A group of American foreign policy scholars and activists has written a letter to President Barack Obama, urging him to re-focus the U.S. mission in Afghanistan “more clearly on al Qaeda instead of expanding the mission into an ambitious experiment in state building”:
[...] We are concerned that the war in Afghanistan is growing increasingly detached from considerations of length, cost, and consequences. Its rationale is becoming murkier and both domestic and international support for it is waning.
My concern, frankly, is that in this distinguished and highly learned group of 38 fine people, there isn’t one — not one — expert on Afghanistan — not the country nor the area nor even the general neighbourhood. Those who actually know Afghanistan are just as conspicuously missing here as they were from McChrystal’s posse of mostly pro-escalation advisors.
I’m not saying area expertise should be a requirement for opposing the war. But there must be something wrong with the debate when people who have spent decades studying the topic remain absent from the talk shows and op-ed pages.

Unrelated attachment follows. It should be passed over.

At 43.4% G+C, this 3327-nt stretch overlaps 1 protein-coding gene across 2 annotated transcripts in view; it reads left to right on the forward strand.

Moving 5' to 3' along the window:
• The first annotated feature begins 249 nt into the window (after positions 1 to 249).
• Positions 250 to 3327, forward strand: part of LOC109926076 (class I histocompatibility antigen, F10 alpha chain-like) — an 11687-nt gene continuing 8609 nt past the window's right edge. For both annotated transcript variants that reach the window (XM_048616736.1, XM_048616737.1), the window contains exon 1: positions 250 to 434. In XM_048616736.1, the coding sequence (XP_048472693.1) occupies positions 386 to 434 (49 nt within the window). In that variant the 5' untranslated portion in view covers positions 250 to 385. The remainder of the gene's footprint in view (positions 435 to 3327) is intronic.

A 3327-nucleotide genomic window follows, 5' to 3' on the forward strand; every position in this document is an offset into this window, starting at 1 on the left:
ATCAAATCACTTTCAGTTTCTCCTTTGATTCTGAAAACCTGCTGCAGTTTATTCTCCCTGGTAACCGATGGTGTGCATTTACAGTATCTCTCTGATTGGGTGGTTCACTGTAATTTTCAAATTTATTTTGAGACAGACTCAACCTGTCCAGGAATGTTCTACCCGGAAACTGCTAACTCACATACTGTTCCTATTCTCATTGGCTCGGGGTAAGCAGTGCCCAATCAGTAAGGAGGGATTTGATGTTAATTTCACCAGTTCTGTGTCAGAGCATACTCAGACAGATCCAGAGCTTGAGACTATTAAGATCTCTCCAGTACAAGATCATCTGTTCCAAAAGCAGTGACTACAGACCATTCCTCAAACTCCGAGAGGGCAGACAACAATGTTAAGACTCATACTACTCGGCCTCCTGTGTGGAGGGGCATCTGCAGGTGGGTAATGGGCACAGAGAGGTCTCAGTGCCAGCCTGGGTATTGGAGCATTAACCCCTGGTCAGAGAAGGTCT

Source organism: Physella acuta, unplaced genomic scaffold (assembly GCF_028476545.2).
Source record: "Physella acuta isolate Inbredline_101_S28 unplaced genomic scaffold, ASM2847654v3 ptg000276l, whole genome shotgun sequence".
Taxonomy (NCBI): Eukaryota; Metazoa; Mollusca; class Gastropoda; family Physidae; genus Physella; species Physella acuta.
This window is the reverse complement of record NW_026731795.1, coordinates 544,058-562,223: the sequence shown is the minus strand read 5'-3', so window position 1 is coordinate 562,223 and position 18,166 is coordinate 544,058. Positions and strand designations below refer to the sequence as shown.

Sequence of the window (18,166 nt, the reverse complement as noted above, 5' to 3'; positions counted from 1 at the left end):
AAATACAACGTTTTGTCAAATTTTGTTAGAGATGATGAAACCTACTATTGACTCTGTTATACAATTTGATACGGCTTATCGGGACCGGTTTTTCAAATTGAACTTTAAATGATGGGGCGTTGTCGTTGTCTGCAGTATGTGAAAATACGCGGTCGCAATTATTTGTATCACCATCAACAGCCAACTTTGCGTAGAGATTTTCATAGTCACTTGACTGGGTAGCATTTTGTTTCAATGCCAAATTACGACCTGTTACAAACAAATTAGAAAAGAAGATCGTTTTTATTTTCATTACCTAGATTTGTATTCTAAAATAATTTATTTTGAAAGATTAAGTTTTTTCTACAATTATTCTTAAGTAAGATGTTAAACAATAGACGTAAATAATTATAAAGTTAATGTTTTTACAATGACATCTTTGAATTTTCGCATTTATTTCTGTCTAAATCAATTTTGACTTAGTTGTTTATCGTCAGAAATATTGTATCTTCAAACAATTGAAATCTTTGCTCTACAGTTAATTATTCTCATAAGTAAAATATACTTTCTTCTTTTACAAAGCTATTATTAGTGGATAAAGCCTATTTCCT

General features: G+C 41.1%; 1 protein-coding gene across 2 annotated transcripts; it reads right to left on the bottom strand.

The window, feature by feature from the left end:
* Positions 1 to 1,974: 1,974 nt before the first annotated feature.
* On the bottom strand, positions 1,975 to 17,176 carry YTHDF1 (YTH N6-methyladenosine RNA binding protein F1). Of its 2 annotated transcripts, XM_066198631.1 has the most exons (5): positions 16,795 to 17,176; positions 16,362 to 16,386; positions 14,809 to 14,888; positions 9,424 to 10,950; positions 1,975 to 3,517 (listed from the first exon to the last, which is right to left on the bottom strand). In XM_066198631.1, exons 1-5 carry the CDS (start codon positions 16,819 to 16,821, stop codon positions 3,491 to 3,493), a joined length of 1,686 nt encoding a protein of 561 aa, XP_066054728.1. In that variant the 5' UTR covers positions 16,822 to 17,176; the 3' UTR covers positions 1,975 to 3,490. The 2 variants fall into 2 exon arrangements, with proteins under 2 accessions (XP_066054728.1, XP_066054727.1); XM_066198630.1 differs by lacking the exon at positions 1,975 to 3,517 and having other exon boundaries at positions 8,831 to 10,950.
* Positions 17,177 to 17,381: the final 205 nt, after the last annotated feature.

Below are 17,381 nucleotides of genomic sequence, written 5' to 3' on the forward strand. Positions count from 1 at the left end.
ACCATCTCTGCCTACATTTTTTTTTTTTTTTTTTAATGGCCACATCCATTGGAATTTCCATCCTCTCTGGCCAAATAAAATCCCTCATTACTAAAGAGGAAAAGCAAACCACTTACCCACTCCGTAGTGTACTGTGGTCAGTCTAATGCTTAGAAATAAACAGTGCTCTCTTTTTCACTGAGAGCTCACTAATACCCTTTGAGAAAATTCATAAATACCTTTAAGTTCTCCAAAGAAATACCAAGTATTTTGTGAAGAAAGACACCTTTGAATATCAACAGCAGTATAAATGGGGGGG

Then again, perhaps it’s simply because they’d rather focus on their research than engage in a shouting match with people who will call them rats. As an example of the civilised and thoughtful manner in which the letter’s signatories treat anyone suspected of the thought-crime of non-opposition to the war, here’s Bernard Finel:
Well, the problem is… the worse the news, the more imperative the pro-war, pro-COIN side believes its position to be. Only good news can convince them — so they’ll be arguing for war until we ‘win.’ Except that public support will collapse before then, and since a lot of them are just riding on the conventional wisdom, a lot of them will peel off like rats jumping from a sinking ship as the argument falls apart. A few true believers will ride it all the way down, and will indeed spend years explaining how if we have just following their advice, we would have won.
In short, convincing them is not about facts and arguments. They are stuck in an intellectually closed loop and they will only ever escape from it when their instinct for professional self-preservation kicks in.